Here we are, in continuation of the previous post, on ways to tackle the problems faced by the country due to the abundant nature of the Indian economy, as explained in the previous two posts. The excerpt is from It Takes Two To Tango, written by serial entrepreneur, Gaurav Marya. We have divided the subject in three parts. This is the first of the three-part article.

I am an optimist but I don’t wear rose-tinted glasses. I am well aware that problems exist for us in India. The World Bank global “Doing Business Project” ranks India 132 among the 183 countries judged on the criteria of the “ease of doing business.” This is a rank lower than Gaza and the West Bank, but higher than Nigeria. Our neighbours score better; Bangladesh – 122, Nepal – 107, Pakistan – 105 and Sri Lanka – 89.

I share the concern expressed by Prof. Dipankar Gupta, an eminent scholar who started the Business Ethic and Integrity Services at KPMG, when he says: “If India is teaming ahead with a growth rate of roughly seven top nice per cent. . .why is India shining on some fronts and not on others?” (This is from the book The Caged Phoenix.) Prof. Gupta goes on to talk about the “structural impediments. . .[that] deny growth benefits to the majority of one billion plus Indians.”

He is not alone. The Anna Hazare movement has put corruption back on the popular agenda. Aamir Khan, through his television reality show, Satyamev Jayate, has tried to awaken the nation’s conscience on many horrifying facts that still hold true in the country. We still face the challenge of providing quality education to our youth and children. Infosys co-founder Nandan Nilenkani has said: “Technically we have free public schooling. Government schools exist for that. However, in reality, the government schools are dysfunctional.” In his book Imagining India, the quotes that of the 350,000 engineering students who graduate every year, only half can be considered to be employable.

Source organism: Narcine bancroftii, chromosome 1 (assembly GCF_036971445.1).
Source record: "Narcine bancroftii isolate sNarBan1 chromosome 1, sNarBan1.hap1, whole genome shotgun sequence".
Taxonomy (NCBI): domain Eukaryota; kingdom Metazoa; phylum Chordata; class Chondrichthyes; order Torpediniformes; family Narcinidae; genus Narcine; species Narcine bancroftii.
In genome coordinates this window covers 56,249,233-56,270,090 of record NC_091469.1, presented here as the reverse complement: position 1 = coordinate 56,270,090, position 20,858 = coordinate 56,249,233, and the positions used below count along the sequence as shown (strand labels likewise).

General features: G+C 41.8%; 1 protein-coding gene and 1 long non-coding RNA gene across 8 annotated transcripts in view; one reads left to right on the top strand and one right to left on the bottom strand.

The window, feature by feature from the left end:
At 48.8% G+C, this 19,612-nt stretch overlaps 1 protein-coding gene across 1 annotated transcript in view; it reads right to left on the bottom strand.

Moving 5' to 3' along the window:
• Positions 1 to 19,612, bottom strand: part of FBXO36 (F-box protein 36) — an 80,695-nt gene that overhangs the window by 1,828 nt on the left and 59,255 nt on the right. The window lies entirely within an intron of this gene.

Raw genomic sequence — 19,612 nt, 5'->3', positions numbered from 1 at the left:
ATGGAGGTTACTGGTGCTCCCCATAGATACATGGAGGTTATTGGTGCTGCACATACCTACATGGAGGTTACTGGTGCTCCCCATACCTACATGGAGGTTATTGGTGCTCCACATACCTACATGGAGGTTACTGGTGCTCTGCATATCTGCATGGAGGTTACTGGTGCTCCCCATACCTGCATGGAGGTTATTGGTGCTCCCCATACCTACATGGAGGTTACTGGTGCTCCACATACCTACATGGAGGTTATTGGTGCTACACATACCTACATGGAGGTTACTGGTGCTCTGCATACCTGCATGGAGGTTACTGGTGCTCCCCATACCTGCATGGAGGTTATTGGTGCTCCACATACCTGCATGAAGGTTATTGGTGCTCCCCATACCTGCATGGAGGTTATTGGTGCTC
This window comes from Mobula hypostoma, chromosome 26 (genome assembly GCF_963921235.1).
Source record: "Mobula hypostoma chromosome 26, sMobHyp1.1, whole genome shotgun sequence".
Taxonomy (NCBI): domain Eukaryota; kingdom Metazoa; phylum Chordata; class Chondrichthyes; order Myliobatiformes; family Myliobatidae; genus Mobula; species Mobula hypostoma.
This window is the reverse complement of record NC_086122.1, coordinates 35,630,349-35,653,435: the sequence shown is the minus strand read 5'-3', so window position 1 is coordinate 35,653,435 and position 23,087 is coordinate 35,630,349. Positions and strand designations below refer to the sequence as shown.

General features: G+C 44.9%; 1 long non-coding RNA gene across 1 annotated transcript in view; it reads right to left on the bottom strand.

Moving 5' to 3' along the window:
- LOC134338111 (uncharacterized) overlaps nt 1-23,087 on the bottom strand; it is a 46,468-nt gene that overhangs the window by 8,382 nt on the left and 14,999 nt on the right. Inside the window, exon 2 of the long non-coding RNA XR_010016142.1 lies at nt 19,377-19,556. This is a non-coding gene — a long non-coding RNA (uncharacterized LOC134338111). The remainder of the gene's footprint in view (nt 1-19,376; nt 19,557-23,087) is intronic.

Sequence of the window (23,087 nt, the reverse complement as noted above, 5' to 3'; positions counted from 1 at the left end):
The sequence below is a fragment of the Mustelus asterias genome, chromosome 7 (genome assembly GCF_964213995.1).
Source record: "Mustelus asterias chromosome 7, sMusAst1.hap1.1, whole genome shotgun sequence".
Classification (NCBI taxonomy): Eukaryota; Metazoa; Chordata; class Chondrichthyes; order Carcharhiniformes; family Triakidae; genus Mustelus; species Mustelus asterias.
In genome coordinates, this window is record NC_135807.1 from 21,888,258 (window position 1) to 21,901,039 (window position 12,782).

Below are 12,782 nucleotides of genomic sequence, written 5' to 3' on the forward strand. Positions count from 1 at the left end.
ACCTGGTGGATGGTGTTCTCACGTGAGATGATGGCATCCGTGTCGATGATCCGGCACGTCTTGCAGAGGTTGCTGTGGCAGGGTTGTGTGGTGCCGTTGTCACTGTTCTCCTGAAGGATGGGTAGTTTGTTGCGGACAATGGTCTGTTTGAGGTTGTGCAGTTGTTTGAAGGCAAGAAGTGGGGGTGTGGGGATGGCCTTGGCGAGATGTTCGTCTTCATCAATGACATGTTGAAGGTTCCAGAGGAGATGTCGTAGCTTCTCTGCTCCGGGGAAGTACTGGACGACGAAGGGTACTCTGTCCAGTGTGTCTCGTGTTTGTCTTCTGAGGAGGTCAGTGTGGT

In sum, we need to evolve ways in which the retail investor, the micro customer and the small entrepreneur feel more empowered to design useful, profitable and desirable initiatives. So is the glass half-full or half-empty? Frankly speaking, I don’t have the time to debate that. I want to focus my energies on joining the entrepreneurs who are coming forward to fill the glass. And we are slowly yet steadily succeeding to do so.

My concern here is to move beyond the complacence that “feel good” thinking gives us when we hear growth stories. My urge is to shake off the despondency that is settled within when we think of all the things we still have to achieve as a nation. My urgent need is to share the conviction that ultimately we can only sustain our individual growth if we can create benefit for the whole nation. What encourages me is that I see this same spirit that moves the Indian entrepreneur.

Continued. . .


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